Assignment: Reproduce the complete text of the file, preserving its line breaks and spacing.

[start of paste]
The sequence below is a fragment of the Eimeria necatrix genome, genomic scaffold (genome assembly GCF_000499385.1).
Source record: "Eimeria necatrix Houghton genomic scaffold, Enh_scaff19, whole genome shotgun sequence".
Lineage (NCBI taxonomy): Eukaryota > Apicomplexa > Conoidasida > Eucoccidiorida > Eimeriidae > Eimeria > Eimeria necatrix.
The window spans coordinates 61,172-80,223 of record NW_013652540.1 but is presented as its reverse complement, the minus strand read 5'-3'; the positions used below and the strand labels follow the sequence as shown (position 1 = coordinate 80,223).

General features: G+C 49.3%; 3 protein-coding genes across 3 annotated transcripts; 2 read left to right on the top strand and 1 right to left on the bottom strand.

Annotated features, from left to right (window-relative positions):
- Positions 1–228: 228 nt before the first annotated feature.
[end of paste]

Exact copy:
The sequence below is a fragment of the Eimeria necatrix genome, genomic scaffold (genome assembly GCF_000499385.1).
Source record: "Eimeria necatrix Houghton genomic scaffold, Enh_scaff19, whole genome shotgun sequence".
Lineage (NCBI taxonomy): Eukaryota > Apicomplexa > Conoidasida > Eucoccidiorida > Eimeriidae > Eimeria > Eimeria necatrix.
The window spans coordinates 61,172-80,223 of record NW_013652540.1 but is presented as its reverse complement, the minus strand read 5'-3'; the positions used below and the strand labels follow the sequence as shown (position 1 = coordinate 80,223).

General features: G+C 49.3%; 3 protein-coding genes across 3 annotated transcripts; 2 read left to right on the top strand and 1 right to left on the bottom strand.

Annotated features, from left to right (window-relative positions):
- Positions 1–228: 228 nt before the first annotated feature.